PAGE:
Short conversations throughout November with the stellar talent behind the revolutionary short-story anthology THE KINDLE ALL-STARS PRESENT: RESISTANCE FRONT

Today I’m chatting to Doug Lane. He makes some very good points at the end of the interview. And Doug, ‘The Illustrated Man’ by Ray Bradbury is one of my favourite books. I’ve never got the image of the that man with the rose in the palm of his hand out of my mind.

FS: How did you come to hear about the Kindle All-Stars project?

Doug: El Presidente Bernard posted about the anthology on Harlan Ellison’s website and issued an open invitation to anyone who was interested to submit a story. I’ve had a few stories published here and there over the past few years, and I liked the pitch – especially the charitable aspect of it – and thought it would be worthwhile to send something along for consideration.

FS: What’s your contribution called?

Doug: “Exhuming Harry Truman”

FS: And without giving too much away, what’s it about?

Doug: It’s about an old married couple on an expedition to retrieve the body of a beloved family pet, before the grave can be disturbed by developers.

FS: What was the main inspiration behind it?

Doug: I was driving through the Finger Lakes region of New York one Saturday afternoon, and I was on a country road between towns when I passed an elderly couple walking in the opposite direction on the shoulder. They were dressed very formally – she in a dress, he in a suit – and he had a shovel over his shoulder, and they’re sort of in the middle of nowhere. I went past them and spent the next half hour wondering who they were, where they were going and why. And my Little Voice said, “They’re going to dig up their cat,” and I was off to the races.

FS: Did you write it specifically for the Kindle All-Stars, or was it written prior?

Doug: This story has been kicking around for a while. It started out as a science fiction comedy titled “Exhuming Winston Churchill” which garnered my first ever ‘I hated this’ rejection letter, not to mention its subconscious ripping-off of Stephen King’s Pet Sematary for the cat’s name. A total rewrite later it was earthbound again and more of a straight fiction piece instead of genre. The story I was writing for Kindle All-Stars decided after two drafts that it wanted to be something much longer, so I decided to submit this instead.

FS: Obviously the primary goal behind this anthology is to make some money for disadvantaged and abused children. But secondary to that, it is to promote fresh, new writing talent – the punk rock of literature – and show that Indie writers are out there, dedicated and working hard to produce Class-A work. If people take notice of what you’ve written for this anthology, what do you hope the outcome is of that attention?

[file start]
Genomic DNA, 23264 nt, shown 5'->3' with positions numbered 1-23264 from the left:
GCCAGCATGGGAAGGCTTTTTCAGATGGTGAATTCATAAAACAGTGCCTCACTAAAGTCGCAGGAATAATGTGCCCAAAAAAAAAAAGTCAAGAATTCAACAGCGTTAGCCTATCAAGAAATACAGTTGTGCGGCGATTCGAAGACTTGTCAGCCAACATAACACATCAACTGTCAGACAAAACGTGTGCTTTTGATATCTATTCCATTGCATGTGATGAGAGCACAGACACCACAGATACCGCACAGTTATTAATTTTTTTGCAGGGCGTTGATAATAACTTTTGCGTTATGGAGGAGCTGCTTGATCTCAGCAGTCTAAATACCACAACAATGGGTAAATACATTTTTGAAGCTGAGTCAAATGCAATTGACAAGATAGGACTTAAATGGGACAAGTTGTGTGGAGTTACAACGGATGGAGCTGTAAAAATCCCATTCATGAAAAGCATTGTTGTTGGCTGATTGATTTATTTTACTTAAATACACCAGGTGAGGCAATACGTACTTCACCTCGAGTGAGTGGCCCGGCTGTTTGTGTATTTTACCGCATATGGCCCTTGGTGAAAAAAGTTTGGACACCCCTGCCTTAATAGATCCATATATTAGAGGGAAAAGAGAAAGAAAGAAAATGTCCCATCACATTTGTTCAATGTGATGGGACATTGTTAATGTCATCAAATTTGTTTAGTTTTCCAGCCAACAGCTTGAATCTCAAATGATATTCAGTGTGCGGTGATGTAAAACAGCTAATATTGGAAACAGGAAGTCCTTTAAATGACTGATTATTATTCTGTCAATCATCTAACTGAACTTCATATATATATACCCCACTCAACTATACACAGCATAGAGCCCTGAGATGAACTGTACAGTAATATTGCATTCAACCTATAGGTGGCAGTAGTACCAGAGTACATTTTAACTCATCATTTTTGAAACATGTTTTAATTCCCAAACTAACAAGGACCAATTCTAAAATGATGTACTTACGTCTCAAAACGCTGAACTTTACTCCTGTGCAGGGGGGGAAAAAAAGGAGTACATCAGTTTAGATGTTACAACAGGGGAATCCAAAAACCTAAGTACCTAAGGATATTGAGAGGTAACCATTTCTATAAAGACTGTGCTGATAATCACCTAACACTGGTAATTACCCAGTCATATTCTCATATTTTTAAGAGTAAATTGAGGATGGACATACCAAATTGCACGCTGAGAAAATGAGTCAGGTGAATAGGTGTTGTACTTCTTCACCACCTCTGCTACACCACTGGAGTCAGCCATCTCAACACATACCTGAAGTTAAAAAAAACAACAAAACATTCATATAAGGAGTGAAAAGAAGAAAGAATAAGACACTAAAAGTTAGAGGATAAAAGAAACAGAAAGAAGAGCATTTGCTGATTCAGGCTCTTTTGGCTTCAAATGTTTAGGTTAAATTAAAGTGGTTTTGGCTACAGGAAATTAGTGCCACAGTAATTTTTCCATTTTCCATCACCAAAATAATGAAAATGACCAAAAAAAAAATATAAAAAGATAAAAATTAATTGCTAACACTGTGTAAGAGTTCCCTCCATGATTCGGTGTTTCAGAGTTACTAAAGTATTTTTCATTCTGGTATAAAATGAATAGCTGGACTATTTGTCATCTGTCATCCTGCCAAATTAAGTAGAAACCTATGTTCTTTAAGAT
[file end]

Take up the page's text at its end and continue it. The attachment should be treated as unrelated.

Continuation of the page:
Doug: Well, as a writer you always want to get more people reading your work. I’m actively working on stories for magazine and anthology submission, but Kindle All-Stars comes at a time when I’m also developing a web presence to promote myself and market my work independent of the traditional system. My hope is to be positioned for people who say “what else has he written?” to be able to get their hands on more of my work as easily as possible.

FS: How do you write? Are you a plotter? Do you fly by the seat of your pants? When do you write, and where? I write at night, at the dining table, when the kids are in bed and the place is finally peaceful and quiet. And I work everything out on paper before I sit down to write. What have you found works best for you?

Doug: I still do most of my drafting longhand, and really only plot for longer works. If it’s a short trip between Points A and B, I just start writing and let it take me there. I have a three-hour block of time between the paying job and my home life where I can get some momentum. But I grew up doing my homework in front of the television, and it broke me. I need background noise when I write, and more often than not when I’m working on first drafts, I’ll grab a notebook or the laptop and head to a coffee shop, a bar, a restaurant – somewhere something’s going on – and start writing.